Fire ecology
Fire ecology

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Fire ecology

4.2 The intermediate disturbance hypothesis

The realisation that the frequency of disturbance can influence community structure led to the formulation of the intermediate disturbance hypothesis (IDH) (Connell, 1978; Figure 22 below). The IDH proposes that species diversity is generally maximised if disturbance is neither too rare nor too frequent because species that thrive at both early and late successional stages can coexist.

A hypothetical line graph that shows how species diversity changes with frequency of disturbance. The horizontal axis is labeled ‘frequency of disturbance’ and the vertical axis is labeled ‘species diversity’. There are no quantitative markings on the vertical axis. On the horizontal axis, the extreme left-hand side is labeled ‘low’ and the extreme right hand side ‘high’. The line of the graph starts on the bottom left, increases almost linearly, reaches a peak and then decreases linearly to reach a low value again. So, it is an inverted U-shape. Underneath the graph is a series of three pictures of vegetation. The one on the left which is aligned with the left-hand side of the graph, shows a landscape with mostly grass interspersed with a few small trees. The central picture, which is aligned with the peak on the graph shows a mixture of low vegetation such as grass and shrubs, small trees and larger trees. The third picture which is aligned with the right-hand side of the graph shows mostly large trees. The graph and the pictures together illustrate that at a low frequency of disturbance (LHS of the graph, LH picture), species diversity is low; at an intermediate frequency of disturbance (peak on graph, central picture) diversity is high and reaches a peak; and at a high frequency of disturbance (RHS of graph, RH picture) diversity is once again low.
Figure 22  The intermediate disturbance hypothesis. At low disturbance frequency and/or intensity, competitively dominant species exclude competitively inferior species. With high disturbance frequency and/or intensity, only species that quickly colonise and reach maturity survive. At intermediate frequency or intensity both colonisers and competitors coexist.

Connell’s original paper has received more than 4000 citations and is still referenced in important scientific papers. Many studies have empirically validated the IDH, particularly for marine systems. However, there are also an increasing number that show little support and this has led to a great deal of controversy regarding its validity in explaining the relationship between disturbance and species diversity. For example, it can be argued that tropical forests show high diversity even though natural disturbance is minimal.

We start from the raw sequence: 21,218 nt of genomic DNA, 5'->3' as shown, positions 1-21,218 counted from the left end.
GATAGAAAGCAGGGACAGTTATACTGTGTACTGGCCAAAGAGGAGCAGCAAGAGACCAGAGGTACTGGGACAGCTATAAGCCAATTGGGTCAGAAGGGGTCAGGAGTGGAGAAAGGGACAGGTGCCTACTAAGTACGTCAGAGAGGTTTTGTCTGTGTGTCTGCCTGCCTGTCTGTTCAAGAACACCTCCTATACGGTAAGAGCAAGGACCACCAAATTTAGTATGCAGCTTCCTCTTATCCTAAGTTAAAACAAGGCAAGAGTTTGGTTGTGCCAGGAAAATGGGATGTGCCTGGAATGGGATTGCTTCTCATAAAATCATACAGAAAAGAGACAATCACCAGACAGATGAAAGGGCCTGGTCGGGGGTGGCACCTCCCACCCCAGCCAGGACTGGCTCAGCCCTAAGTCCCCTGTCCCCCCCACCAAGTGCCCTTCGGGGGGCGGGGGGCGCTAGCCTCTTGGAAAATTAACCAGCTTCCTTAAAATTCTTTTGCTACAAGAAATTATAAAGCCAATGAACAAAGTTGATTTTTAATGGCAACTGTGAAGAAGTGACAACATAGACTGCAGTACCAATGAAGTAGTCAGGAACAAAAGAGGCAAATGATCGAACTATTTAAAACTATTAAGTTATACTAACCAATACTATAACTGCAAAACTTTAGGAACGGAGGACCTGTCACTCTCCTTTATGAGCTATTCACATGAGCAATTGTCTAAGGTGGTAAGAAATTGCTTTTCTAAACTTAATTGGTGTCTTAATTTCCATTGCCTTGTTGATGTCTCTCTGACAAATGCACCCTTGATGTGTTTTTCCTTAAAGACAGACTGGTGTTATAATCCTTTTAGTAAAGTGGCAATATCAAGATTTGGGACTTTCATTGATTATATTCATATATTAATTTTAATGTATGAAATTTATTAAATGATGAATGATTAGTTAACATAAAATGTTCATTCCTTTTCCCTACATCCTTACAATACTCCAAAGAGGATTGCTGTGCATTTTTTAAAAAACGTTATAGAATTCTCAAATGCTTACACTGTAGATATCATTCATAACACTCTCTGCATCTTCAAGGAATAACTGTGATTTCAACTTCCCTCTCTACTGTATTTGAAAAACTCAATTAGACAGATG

Whether or not the IDH holds appears to depend, to some degree, on scale (whether on a local or geographical scale) and the type of disturbance. For example, at a small local scale species diversity is often maximised at a high frequency of fire rather than at an intermediate or low frequency.

  • Give an example where frequent fire is necessary to maintain species diversity.

  • The Fynbos in the Cape region of South Africa.

However on a larger scale, disturbances of intermediate frequency and/or intensity may generate diversity. For example, a fire of intermediate or mixed severity could increase diversity by generating spatial heterogeneity within a landscape.

This is because a mixed severity fire will result in a complex of patches in a landscape. Patches differ in severity of burn and include unburned patches, low severity burn patches, moderate severity burn patches where perhaps one-third to two-thirds of the vegetation is killed, and high severity burn patches where almost all the vegetation is killed (Figure 23). In this case, the IDH may not hold on a local scale (within patches) because species richness within a small area may decline (for example, in severely burnt areas). However, on a larger landscape scale a fire of intermediate severity may increase species diversity. This is because areas or patches that differ in burn severity, and that are at different stages of post-fire change, would sustain more species with different disturbance sensitivities.

A greyscale image that shows the burn severity. White patches show low severity burn, grey patches show moderate severity burn, and black patches show high severity burn.
Figure 23 Fire can generate a mosaic of patches within a landscape where patches differ in burn severity thereby generating diversity (white patches -low severity burn; grey patches -moderate severity burn; black patches-high severity burn)

Although the IDH is controversial, the idea that landscapes with greater heterogeneity in size, age, and burn severity of post-fire patches support a greater diversity of species, has led some researchers to propose that a diversity of fire regimes across a landscape (named pyrodiversity) is necessary to maintain biodiversity.

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